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noamkrief

Downshifting While Braking

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Although I can shift clutchless up and down, I find that it takes all my attention to do smooth downshifts sans clutch. I have nothing left for braking or anything. It's one of the hardest things for me to do on a motorcycle. Operating the clutch and blipping the throttle while downshifting doesn't require any particular attention from me, which is why I stick with it.

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I guess with some practice it would get easier...? I will concur it takes more time to get the clutchless downshift right than the clutchless upshift...

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For me, it's not worth it. I've ridden perhaps 200 miles without using the clutch, but it doesn't get easier. I tense up, concentrate like crazy and still only get it perfect 2 out of 3 times. Just not coordinated enough. And if Pedrosa can win races using the clutch, I surely can stroll around on the local backroads using the clutch :D

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For me, it's not worth it. I've ridden perhaps 200 miles without using the clutch, but it doesn't get easier. I tense up, concentrate like crazy and still only get it perfect 2 out of 3 times. Just not coordinated enough. And if Pedrosa can win races using the clutch, I surely can stroll around on the local backroads using the clutch :D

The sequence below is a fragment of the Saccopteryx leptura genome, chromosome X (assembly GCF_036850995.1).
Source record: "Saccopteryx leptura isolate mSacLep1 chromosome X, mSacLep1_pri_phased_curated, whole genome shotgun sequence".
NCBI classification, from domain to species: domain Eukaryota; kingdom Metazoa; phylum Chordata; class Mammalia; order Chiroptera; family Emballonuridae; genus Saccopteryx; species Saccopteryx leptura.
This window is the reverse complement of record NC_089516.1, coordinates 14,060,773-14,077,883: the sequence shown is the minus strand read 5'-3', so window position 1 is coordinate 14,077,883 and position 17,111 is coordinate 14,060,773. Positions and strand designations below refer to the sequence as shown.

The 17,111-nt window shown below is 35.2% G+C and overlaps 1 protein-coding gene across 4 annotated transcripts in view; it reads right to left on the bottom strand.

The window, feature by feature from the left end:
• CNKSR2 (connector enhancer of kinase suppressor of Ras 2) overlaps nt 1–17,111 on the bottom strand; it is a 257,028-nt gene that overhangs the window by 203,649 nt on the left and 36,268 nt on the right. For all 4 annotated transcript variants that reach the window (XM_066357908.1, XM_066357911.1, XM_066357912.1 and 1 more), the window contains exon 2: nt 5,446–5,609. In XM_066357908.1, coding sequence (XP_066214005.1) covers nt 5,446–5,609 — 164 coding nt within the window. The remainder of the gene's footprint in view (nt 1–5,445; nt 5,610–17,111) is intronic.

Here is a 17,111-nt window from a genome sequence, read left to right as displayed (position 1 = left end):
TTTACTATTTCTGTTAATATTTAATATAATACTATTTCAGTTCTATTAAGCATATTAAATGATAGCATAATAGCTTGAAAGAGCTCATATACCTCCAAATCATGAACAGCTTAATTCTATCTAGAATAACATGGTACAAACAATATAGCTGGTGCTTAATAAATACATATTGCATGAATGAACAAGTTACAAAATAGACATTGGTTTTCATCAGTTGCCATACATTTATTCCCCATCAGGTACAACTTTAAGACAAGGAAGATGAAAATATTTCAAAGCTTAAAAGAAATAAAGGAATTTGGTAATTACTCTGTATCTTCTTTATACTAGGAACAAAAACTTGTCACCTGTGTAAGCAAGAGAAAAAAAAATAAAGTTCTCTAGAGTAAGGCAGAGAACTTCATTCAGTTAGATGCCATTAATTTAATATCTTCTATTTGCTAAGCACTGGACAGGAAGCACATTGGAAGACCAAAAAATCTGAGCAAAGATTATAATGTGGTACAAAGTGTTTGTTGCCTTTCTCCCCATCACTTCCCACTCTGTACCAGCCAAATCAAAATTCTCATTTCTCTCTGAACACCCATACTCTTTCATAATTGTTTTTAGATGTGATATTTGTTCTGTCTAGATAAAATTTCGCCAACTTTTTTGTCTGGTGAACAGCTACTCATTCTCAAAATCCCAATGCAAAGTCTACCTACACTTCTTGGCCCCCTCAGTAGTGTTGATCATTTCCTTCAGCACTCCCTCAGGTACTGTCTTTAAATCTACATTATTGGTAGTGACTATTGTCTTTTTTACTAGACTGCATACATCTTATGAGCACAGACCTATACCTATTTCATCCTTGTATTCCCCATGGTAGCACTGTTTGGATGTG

My good friend says its a very good technique to have if your clutch cable goes kaput... :mellow:

 

At least you can still ride it back to the repair shop :rolleyes:

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Yes, the majority of my training stems from a non-functional clutch release :D It's quite easy to ride sans clutch if you use low rpm and concentrate a bit, but it's not an action I can combine with other stuff like braking hard or changing direction.